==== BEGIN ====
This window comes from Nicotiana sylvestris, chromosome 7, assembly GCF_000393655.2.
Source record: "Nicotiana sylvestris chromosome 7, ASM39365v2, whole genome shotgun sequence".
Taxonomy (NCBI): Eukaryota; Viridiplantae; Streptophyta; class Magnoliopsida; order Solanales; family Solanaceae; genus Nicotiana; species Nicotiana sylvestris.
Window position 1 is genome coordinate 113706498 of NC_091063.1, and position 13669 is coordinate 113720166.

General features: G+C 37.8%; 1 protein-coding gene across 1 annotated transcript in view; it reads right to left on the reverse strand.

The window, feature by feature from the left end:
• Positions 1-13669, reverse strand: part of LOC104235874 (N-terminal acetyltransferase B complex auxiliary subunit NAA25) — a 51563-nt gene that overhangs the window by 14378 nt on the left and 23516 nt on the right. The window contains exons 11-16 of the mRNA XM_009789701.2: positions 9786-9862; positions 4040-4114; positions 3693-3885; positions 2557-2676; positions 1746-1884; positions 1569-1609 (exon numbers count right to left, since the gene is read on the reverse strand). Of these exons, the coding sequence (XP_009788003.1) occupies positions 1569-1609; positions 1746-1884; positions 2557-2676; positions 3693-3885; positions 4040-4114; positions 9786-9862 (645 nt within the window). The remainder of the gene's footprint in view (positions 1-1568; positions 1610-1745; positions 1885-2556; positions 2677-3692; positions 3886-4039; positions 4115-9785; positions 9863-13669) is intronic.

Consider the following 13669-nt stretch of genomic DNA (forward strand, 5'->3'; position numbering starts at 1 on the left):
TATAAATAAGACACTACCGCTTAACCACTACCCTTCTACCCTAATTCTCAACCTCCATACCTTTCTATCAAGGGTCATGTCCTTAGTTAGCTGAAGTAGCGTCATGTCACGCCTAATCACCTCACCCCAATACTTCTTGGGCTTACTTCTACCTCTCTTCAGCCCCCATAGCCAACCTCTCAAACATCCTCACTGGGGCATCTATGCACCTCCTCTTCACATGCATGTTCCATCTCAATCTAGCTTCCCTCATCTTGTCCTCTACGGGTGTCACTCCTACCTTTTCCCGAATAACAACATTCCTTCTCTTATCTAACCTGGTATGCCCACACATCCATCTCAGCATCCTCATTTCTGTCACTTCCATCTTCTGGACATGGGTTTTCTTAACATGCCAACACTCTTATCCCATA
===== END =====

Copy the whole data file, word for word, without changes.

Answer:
This window comes from Nicotiana sylvestris, chromosome 7, assembly GCF_000393655.2.
Source record: "Nicotiana sylvestris chromosome 7, ASM39365v2, whole genome shotgun sequence".
Taxonomy (NCBI): Eukaryota; Viridiplantae; Streptophyta; class Magnoliopsida; order Solanales; family Solanaceae; genus Nicotiana; species Nicotiana sylvestris.
Window position 1 is genome coordinate 113706498 of NC_091063.1, and position 13669 is coordinate 113720166.

General features: G+C 37.8%; 1 protein-coding gene across 1 annotated transcript in view; it reads right to left on the reverse strand.

The window, feature by feature from the left end:
• Positions 1-13669, reverse strand: part of LOC104235874 (N-terminal acetyltransferase B complex auxiliary subunit NAA25) — a 51563-nt gene that overhangs the window by 14378 nt on the left and 23516 nt on the right. The window contains exons 11-16 of the mRNA XM_009789701.2: positions 9786-9862; positions 4040-4114; positions 3693-3885; positions 2557-2676; positions 1746-1884; positions 1569-1609 (exon numbers count right to left, since the gene is read on the reverse strand). Of these exons, the coding sequence (XP_009788003.1) occupies positions 1569-1609; positions 1746-1884; positions 2557-2676; positions 3693-3885; positions 4040-4114; positions 9786-9862 (645 nt within the window). The remainder of the gene's footprint in view (positions 1-1568; positions 1610-1745; positions 1885-2556; positions 2677-3692; positions 3886-4039; positions 4115-9785; positions 9863-13669) is intronic.

Consider the following 13669-nt stretch of genomic DNA (forward strand, 5'->3'; position numbering starts at 1 on the left):
TATAAATAAGACACTACCGCTTAACCACTACCCTTCTACCCTAATTCTCAACCTCCATACCTTTCTATCAAGGGTCATGTCCTTAGTTAGCTGAAGTAGCGTCATGTCACGCCTAATCACCTCACCCCAATACTTCTTGGGCTTACTTCTACCTCTCTTCAGCCCCCATAGCCAACCTCTCAAACATCCTCACTGGGGCATCTATGCACCTCCTCTTCACATGCATGTTCCATCTCAATCTAGCTTCCCTCATCTTGTCCTCTACGGGTGTCACTCCTACCTTTTCCCGAATAACAACATTCCTTCTCTTATCTAACCTGGTATGCCCACACATCCATCTCAGCATCCTCATTTCTGTCACTTCCATCTTCTGGACATGGGTTTTCTTAACATGCCAACACTCTTATCCCATA